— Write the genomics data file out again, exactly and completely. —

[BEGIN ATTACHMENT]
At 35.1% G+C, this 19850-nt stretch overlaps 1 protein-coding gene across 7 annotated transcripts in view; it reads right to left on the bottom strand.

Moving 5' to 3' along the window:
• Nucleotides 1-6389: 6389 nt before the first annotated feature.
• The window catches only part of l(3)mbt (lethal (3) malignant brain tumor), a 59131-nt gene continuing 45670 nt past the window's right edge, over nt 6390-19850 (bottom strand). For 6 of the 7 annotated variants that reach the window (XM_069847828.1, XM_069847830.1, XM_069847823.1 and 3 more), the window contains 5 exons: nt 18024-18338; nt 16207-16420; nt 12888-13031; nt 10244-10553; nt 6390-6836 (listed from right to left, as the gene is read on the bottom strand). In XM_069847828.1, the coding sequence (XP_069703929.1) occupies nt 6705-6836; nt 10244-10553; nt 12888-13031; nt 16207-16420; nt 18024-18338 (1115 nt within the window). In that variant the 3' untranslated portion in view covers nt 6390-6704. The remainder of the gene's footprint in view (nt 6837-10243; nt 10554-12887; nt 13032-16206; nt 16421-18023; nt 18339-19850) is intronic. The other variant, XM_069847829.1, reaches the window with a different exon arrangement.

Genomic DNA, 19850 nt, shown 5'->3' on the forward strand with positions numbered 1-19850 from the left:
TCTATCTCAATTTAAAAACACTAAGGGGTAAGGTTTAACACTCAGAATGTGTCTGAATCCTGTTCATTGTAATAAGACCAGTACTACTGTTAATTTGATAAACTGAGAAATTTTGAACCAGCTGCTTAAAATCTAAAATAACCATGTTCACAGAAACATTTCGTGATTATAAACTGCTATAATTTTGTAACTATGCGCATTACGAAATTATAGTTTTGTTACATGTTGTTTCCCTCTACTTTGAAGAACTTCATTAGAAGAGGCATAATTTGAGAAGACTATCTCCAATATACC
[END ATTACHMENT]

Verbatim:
At 35.1% G+C, this 19850-nt stretch overlaps 1 protein-coding gene across 7 annotated transcripts in view; it reads right to left on the bottom strand.

Moving 5' to 3' along the window:
• Nucleotides 1-6389: 6389 nt before the first annotated feature.
• The window catches only part of l(3)mbt (lethal (3) malignant brain tumor), a 59131-nt gene continuing 45670 nt past the window's right edge, over nt 6390-19850 (bottom strand). For 6 of the 7 annotated variants that reach the window (XM_069847828.1, XM_069847830.1, XM_069847823.1 and 3 more), the window contains 5 exons: nt 18024-18338; nt 16207-16420; nt 12888-13031; nt 10244-10553; nt 6390-6836 (listed from right to left, as the gene is read on the bottom strand). In XM_069847828.1, the coding sequence (XP_069703929.1) occupies nt 6705-6836; nt 10244-10553; nt 12888-13031; nt 16207-16420; nt 18024-18338 (1115 nt within the window). In that variant the 3' untranslated portion in view covers nt 6390-6704. The remainder of the gene's footprint in view (nt 6837-10243; nt 10554-12887; nt 13032-16206; nt 16421-18023; nt 18339-19850) is intronic. The other variant, XM_069847829.1, reaches the window with a different exon arrangement.

Genomic DNA, 19850 nt, shown 5'->3' on the forward strand with positions numbered 1-19850 from the left:
TCTATCTCAATTTAAAAACACTAAGGGGTAAGGTTTAACACTCAGAATGTGTCTGAATCCTGTTCATTGTAATAAGACCAGTACTACTGTTAATTTGATAAACTGAGAAATTTTGAACCAGCTGCTTAAAATCTAAAATAACCATGTTCACAGAAACATTTCGTGATTATAAACTGCTATAATTTTGTAACTATGCGCATTACGAAATTATAGTTTTGTTACATGTTGTTTCCCTCTACTTTGAAGAACTTCATTAGAAGAGGCATAATTTGAGAAGACTATCTCCAATATACC